SJVSC pole vaulting
Jan Johnson

6505 Santa Cruz
Phone 1800 652-5201
Fax 1805 466-8273

December 13, 2000


The use of helmets in pole vaulting seems to be gaining expanding acceptance in the last couple of years. Part of this is due to its pro-motion by myself and other proponents. However, I must admit that I feel compelled to write this summary as an advisement to both those who are proponents, and those who are reticent regarding helmet usage. To be sure, both have strong points on both sides of the issue. At SJVSC we have been expermenting with helmets since 1995. It has been our feeling that helmets may offer some extra added protection under certain circumstances. During this period of time we have performed thousands of vaults using several varieties of helmets.


Helmets may significantly reduce the chance of head injury in the three major types of catastropic accidents; #1 over penetrating and fliping out the back of the landing pit on to head, #2 hand slipping of the pole at or just after T.O. and landing on back in or near box area, #3 Going too much to the side and missing the pit near the standard base.

Approximatly 90% of catasropic accidents since 1983 have been head injuries. Several brands of multi sport helmets currently exist which may be appropiate for pole vaulting. The cost of these models range from $30 to $50. Since no such thing as a pole vaulting helmet currently exists helmets should be considered an optional piece of equipment.

Research in the area of helmet applications in the pole vault is currently still being done. School’s and associations should consider encouraging the use of helmets by vaulters but not making it mandatory.


Some helmets may not provide proper protection to the back and sides of the head.

Some studies indicate that helmets may give the user a false sence of securtiy and well being.

A helmet is not a substitute for proper technique ,and a safe enviornment.

For a helmet to do its job it must be worn properly.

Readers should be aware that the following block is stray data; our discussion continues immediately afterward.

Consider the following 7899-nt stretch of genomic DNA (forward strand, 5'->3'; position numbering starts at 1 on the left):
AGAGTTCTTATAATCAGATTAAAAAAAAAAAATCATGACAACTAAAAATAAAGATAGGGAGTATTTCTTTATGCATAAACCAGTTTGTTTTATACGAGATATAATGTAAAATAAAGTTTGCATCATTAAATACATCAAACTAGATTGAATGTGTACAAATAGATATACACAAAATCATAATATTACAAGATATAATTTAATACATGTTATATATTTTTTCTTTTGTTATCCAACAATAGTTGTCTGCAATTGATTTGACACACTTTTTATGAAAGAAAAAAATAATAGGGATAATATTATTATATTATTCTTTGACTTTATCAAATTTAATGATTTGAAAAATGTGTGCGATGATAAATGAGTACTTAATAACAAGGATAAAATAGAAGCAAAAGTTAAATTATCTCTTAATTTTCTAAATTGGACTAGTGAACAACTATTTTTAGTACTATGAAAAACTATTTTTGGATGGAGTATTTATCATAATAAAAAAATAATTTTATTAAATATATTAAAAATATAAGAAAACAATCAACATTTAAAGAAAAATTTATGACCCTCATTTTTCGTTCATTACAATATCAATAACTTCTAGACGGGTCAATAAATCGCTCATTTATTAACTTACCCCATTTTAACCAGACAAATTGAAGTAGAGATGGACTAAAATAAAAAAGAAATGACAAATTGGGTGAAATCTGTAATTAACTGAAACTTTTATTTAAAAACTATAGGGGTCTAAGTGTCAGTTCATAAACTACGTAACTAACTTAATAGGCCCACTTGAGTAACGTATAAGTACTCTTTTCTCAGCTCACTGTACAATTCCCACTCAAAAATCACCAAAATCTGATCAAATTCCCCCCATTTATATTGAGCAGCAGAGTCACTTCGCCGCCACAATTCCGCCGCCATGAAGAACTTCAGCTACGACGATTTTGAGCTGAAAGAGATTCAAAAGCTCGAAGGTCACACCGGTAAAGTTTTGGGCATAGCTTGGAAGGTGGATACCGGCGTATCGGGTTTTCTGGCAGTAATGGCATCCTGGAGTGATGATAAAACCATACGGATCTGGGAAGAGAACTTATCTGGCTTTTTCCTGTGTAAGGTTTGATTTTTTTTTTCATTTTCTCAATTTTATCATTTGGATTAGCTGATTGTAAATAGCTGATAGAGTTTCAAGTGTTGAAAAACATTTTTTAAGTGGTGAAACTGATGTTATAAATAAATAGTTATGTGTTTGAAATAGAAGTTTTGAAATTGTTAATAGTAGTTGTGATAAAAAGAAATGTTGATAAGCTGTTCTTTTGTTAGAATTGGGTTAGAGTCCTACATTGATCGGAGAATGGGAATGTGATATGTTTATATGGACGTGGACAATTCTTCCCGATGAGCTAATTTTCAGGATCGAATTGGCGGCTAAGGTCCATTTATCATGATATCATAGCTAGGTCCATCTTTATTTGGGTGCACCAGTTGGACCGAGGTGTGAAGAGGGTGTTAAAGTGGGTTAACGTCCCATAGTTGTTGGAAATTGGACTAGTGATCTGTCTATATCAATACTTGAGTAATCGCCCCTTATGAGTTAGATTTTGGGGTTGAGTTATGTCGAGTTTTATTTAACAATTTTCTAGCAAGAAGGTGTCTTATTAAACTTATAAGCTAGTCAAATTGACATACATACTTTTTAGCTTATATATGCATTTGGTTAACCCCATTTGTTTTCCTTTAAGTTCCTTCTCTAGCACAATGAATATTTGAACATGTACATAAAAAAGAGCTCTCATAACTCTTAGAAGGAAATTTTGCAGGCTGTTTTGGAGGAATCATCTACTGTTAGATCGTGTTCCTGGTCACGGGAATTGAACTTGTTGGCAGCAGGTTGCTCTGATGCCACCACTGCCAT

Helmets are another expense.

Helmets will require up-keep.

Some Track Dealers Who Sell Sports helmets:

Gill Sports 1800 637-3090
On Track 1800 697-2999
VS Athletic 1800-676-7463
Personal Record Sports 1707 645-8555


For those who participate wisely, pole vaulting is fun and very rewarding. A pole vaulting supervisor need not be an expert in vaulting mechanics. But rather an expert in relationships: a facilitator of plans, an organizer of people. Vaulters do not need motivation; They will be the first to arrive at practice and the last to leave. The lessons of pole vaulting are similar to life, the relationships between, meaningful preparation, conceptualization, adjustments, work and rest, fun and luck, the law of averages, educated guesses, conquering fears, over-coming problems and making adjustments. The pole vault supervisor needs to understand those relationships to provide a fun and risk-free environment.


Currently no specific helmet for pole vaulting exists. However, helmets may be a good idea as they add a possible measure of safety. Several brands of hockey and or skating helmets offer excellent protection to the sides and back of the head area. These helmets are light-weight, offer foam inner-liners, and a hard plastic outer-shell, with a adjustable chin strap. The helmet should be considered a personal piece of equipment which the vaulter should supply for him or her self. It is important to note that even with large landing pads, and additional padding of hard surfaces the planting box area still remains a hazardous area for potential injury. Perhaps most important of all the helmet should never be a subsitute for safe equipment or sound technique.